Perception of own and others' actions and beliefs tend to be polarised (i.e., "right" or "wrong", with little or no margin between the two) for people with this disorder. As might be expected, such rigidity places strain on interpersonal relationships, with frustration sometimes turning into anger and even violence. This is known as disinhibition. People with OCPD often tend to general pessimism and/or underlying form(s) of depression. This can at times become so serious that suicide is a risk. Indeed, one study suggests that personality disorders are a significant substrate to psychiatric morbidity. They may cause more problems in functioning than a major depressive episode.
Research into the familial tendency of OCPD may be illuminated by DNA studies. Two studies suggest that people with a particular form of the DRD3 gene are highly likely to develop OCPD and depression, particularly if they are male. Genetic concomitants, however, may lie dormant until triggered by events in the lives of those who are predisposed to OCPD. These events could include trauma faced during childhood, such as physical, emotional or sexual abuse, or other types of psychological trauma.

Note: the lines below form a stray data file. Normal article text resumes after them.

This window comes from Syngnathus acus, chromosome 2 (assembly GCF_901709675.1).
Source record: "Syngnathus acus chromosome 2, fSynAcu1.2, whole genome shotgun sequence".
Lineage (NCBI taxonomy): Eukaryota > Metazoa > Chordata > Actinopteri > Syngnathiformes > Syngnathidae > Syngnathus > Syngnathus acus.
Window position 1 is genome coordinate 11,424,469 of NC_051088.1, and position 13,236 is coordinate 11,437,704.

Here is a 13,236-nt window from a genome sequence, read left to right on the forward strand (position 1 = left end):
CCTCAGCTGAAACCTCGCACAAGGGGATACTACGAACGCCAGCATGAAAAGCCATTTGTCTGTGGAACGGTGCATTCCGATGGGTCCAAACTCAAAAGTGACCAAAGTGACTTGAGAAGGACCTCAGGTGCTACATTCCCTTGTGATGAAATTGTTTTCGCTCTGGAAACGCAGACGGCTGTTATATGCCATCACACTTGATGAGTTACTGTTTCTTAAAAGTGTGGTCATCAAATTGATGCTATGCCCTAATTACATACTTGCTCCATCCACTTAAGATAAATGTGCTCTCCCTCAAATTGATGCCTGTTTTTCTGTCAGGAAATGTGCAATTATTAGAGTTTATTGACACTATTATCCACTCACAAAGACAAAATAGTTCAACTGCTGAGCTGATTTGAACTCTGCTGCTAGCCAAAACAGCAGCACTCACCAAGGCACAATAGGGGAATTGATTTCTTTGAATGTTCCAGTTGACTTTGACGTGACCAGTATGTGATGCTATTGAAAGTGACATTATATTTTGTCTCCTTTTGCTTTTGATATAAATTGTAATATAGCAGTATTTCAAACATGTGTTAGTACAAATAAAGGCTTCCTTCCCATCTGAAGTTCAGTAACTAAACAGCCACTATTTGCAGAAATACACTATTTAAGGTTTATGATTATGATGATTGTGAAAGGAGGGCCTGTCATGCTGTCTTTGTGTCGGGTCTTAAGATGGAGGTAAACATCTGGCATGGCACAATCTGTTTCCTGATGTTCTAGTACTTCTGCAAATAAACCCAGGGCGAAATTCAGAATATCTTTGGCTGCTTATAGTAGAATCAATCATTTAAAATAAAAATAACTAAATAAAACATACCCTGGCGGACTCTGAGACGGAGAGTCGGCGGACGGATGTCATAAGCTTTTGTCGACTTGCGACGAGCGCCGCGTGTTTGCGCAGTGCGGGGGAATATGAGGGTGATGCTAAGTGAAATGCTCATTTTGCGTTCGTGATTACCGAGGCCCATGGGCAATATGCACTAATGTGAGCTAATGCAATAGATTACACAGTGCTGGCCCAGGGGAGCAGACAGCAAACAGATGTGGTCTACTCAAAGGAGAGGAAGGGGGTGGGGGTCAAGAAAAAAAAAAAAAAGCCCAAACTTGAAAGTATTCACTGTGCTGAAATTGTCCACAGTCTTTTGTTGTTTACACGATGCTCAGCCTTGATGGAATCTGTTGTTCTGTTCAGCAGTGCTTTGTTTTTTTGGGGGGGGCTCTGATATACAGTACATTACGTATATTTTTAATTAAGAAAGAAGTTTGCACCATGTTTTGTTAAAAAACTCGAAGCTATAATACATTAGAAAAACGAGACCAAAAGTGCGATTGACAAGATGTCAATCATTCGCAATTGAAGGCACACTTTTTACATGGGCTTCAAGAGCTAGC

The Diagnostic and Statistical Manual of Mental Disorders fourth edition, (DSM IV-TR = 301.4), a widely used manual for diagnosing mental disorders, defines obsessive–compulsive personality disorder (in Axis II Cluster C) as:
- A pervasive pattern of preoccupation with orderliness, perfectionism, and mental and interpersonal control, at the expense of flexibility, openness, and efficiency, beginning by early adulthood and present in a variety of contexts. It is a requirement of DSM-IV that a diagnosis of any specific personality disorder also satisfies a set of general personality disorder criteria.
Since DSM IV-TR was published in 2000, some studies have found fault with its OCPD coverage. A 2004 study challenged the usefulness of all but three of the criteria: perfectionism, rigidity and stubbornness, and miserliness. A study in 2007 found that OCPD is etiologically distinct from avoidant and dependent personality disorders, suggesting it is incorrectly categorized as a Cluster C disorder.
The World Health Organization's ICD-10 defines a conceptually similar disorder to obsessive–compulsive personality disorder called (F60.5) Anankastic personality disorder.
- It is characterized by at least three of the following: